A set amount that you pay any time you receive certain medical services
A copay is a flat fee you pay whenever you receive certain health care services or get prescription drugs
Copays may apply before and after you hit your deductible
A copay is different from coinsurance, which only applies after reaching your deductible and is the percentage of your final bill that you pay
A copay is a flat fee that you pay when you receive specific health care services, such as a doctor visit or getting prescription drugs. Your copay (also called a copayment) will vary depending on the service you receive and your health insurance plan, but copays are typically $30 or less.
Copays are a form of cost sharing. Insurance companies use them as a way for customers to split the cost of paying for health care. Copays for a particular insurance plan are set by the insurer. Regardless of what your doctor charges for a visit, your copay won't change.
Not all services require a copay — preventive care usually doesn’t — while the copay for other medical services may depend on which doctor you see or which medicine you use. In particular, certain insurance plans charge more to visit a specialist physician instead of your primary care physician. Name brand prescription medicine usually has a higher copay than generic versions.
As a general rule, health insurance plans with lower monthly premiums (the amount you pay each month in order to have health insurance) will have higher copays. Plans with higher premiums usually have lower copays.
Copays and coinsurance are two ways that insurance companies share costs with customers, but they differ in both how and when they apply.
As mentioned, a copay is a set amount of money that you pay when you receive a certain service. The amount of your copay varies based on the service. So an office visit for your primary care physician may have a $20 copay, while filling an order for prescription drugs may have a $25 copay. No matter how much the doctor or provider charges for the service your copay is the same.
Coinsurance is charged as a percentage instead of a flat fee. For example, let’s say you have coinsurance of 20%. That means you need to pay 20% out of pocket, and then your insurance will cover the other 80% of the bill. (This is also referred to as 80/20 coinsurance.) Your coinsurance will also apply in addition to your copay.
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Another important difference is that copays may apply regardless of whether you’ve met your deductible, but you only pay coinsurance after you’ve reached your deductible or if you see an out-of-network provider. The major exception is if you have a zero-deductible plan, which will always require you to pay coinsurance.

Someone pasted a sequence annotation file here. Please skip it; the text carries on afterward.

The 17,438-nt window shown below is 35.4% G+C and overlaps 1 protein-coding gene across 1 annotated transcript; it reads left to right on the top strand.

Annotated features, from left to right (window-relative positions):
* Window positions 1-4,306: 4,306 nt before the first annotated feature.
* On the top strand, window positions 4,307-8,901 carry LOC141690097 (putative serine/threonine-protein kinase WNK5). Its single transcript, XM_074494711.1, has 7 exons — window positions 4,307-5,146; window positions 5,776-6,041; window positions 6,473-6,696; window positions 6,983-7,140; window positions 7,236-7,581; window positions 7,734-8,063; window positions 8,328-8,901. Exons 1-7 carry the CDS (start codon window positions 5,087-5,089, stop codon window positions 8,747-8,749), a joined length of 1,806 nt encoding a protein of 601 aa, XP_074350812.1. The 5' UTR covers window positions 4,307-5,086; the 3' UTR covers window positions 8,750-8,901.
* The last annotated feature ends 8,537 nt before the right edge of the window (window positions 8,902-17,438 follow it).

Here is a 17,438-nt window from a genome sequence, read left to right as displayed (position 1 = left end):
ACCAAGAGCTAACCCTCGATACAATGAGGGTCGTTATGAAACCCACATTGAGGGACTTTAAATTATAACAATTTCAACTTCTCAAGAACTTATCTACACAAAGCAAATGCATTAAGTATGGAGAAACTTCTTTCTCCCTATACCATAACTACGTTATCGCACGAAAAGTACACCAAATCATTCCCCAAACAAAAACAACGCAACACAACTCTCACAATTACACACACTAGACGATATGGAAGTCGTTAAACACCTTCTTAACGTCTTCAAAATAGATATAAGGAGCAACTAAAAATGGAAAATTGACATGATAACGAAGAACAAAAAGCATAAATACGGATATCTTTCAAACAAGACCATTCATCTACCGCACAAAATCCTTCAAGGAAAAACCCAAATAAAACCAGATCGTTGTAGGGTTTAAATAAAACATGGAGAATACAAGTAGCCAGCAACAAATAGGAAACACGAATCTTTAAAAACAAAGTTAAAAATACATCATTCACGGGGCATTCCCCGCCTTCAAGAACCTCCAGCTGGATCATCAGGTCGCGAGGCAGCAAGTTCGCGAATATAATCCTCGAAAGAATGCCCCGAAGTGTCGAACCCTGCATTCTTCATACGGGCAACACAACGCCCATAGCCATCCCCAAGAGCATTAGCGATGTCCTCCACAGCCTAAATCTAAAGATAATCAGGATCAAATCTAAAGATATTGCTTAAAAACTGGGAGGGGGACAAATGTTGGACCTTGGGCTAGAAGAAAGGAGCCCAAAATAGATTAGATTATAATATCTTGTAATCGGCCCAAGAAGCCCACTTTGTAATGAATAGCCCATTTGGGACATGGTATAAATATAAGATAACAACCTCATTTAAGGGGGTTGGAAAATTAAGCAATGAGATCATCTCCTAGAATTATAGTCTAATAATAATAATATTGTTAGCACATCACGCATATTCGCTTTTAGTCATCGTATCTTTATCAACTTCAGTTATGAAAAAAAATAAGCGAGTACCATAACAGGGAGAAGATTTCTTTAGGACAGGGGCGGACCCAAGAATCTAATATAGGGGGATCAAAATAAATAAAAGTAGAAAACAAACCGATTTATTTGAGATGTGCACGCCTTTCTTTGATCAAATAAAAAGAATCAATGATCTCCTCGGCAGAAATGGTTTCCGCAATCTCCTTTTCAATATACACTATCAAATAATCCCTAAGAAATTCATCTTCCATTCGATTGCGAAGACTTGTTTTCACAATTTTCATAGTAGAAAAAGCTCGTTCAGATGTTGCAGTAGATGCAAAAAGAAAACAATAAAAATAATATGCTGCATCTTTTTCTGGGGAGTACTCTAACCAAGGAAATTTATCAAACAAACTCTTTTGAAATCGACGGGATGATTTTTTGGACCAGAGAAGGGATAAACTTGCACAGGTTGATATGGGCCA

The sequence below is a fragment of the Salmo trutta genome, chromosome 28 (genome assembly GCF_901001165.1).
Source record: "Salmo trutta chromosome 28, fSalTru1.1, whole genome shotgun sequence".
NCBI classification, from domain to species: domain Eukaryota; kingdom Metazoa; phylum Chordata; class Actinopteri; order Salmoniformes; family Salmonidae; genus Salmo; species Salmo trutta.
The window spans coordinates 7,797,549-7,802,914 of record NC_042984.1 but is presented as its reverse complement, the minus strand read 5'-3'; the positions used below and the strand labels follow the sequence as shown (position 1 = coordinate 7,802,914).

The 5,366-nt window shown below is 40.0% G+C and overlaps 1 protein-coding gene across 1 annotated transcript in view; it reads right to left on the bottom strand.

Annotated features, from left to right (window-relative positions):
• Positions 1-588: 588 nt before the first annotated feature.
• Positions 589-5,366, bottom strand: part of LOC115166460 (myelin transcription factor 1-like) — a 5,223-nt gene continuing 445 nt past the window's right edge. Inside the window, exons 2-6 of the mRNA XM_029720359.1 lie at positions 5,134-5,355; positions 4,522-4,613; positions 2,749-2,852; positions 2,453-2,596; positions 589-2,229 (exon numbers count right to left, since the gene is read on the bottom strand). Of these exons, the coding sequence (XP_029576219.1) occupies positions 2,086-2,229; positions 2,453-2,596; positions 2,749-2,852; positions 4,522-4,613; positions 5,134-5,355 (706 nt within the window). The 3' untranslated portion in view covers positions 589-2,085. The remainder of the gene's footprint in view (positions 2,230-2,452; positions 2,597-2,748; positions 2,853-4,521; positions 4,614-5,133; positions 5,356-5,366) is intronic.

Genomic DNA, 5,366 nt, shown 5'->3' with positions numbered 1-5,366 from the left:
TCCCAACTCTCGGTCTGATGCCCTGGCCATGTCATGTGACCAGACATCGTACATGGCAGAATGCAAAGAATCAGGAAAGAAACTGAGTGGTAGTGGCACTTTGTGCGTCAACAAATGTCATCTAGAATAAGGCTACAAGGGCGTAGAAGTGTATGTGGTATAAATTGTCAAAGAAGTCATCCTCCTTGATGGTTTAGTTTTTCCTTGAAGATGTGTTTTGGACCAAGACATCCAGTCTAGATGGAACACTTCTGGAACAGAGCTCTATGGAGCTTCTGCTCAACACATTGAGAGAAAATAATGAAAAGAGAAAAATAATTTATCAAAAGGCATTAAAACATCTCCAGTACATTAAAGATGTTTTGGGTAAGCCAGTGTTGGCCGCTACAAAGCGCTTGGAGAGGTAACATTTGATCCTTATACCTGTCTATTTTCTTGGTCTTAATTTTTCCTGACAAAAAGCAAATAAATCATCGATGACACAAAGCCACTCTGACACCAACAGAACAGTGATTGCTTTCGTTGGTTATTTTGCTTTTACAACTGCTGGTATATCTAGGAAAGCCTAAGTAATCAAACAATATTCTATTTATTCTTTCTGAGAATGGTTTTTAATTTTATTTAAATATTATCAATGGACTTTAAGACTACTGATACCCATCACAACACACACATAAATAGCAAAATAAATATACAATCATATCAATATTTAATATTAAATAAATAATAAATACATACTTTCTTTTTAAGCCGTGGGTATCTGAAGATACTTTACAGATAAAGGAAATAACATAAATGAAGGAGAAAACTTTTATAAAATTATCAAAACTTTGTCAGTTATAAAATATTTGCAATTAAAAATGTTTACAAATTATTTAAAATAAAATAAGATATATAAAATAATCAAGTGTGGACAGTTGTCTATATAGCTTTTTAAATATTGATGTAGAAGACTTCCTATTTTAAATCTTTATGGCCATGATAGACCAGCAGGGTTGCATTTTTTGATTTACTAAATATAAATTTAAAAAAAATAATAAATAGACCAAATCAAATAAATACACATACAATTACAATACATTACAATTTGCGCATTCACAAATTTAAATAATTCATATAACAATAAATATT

Before you hit your deductible, you will have to pay out of pocket when you go to the emergency room or if you require urgent care, like a medical procedure. (If you need care to treat a life threatening situation, your insurance will cover the cost because of the essential health benefits that Obamacare requires insurers to cover.)
The following table highlights some key differences between a copay and coinsurance.
|How is it charged?||Flat fee per service||Percentage of costs|
|Does it change?||Yes, it varies by type of service||No, the percentage is always the same|
|When do you pay it?||Before and after you reach your deductible||After you reach your deductible and for out-of-network medical expenses|
|Does it count toward your out-of-pocket maximum?||Yes, in most plans||Yes|
Outside of clinic visits and preventive care, certain medical procedures are subject to a deductible. Your health insurance deductible is the amount of your own money that you need to pay for those procedures before your insurance company will step in to pay for some of your medical expenses.
A high deductible means you pay more yourself before your insurance steps in. What expenses count toward meeting your deductible may vary by plan, but copays do not usually count toward your deductible.
Learn more about deductibles.
Your out-of-pocket maximum, also called your out-of-pocket limit, is the maximum amount you will have to pay on your own for medical expenses if you have health insurance. Once you hit that spending amount, your insurer will take over to cover the rest of your costs for the calendar year. Your spending towards the limit will reset once a new year starts.
Copays do count toward your annual out-of-pocket maximum since they are all out-of-pocket expenses. You don’t usually have to make copays after you hit your maximum, but this varies by plan. Check the details of your specific plan for more information.
Learn more about what counts toward your out-of-pocket maximum.
If you have Medicare, the federal health insurance program for people who are older than 65 or have certain disabilities, you can generally expect to pay less in copays than you would pay for private health insurance or other individual plans from the marketplace. Prices vary by plan but your copays, like for a prescription drug, could be less than $5.
Learn more about how much Medicare costs.
Medicaid plans vary by state, so you should check your individual plan to see what the copays are. However, copays with Medicaid are generally much smaller than they are with other plans. For example, in New York, the copay is $3 for visiting a clinic or getting a brand name subscription.
Read more on who qualifies for Medicaid in our state-by-state guide to Medicaid.
Health insurance and life insurance work together to offer financial protection.
Health insurance can pay your medical expenses. Life insurance keeps your loved ones whole after you die.
Derek is a tax expert at Policygenius in New York City. He has written about multiple personal finance topics in the past, and his work has been covered by Yahoo Finance, MSN, Business Insider and CNBC.
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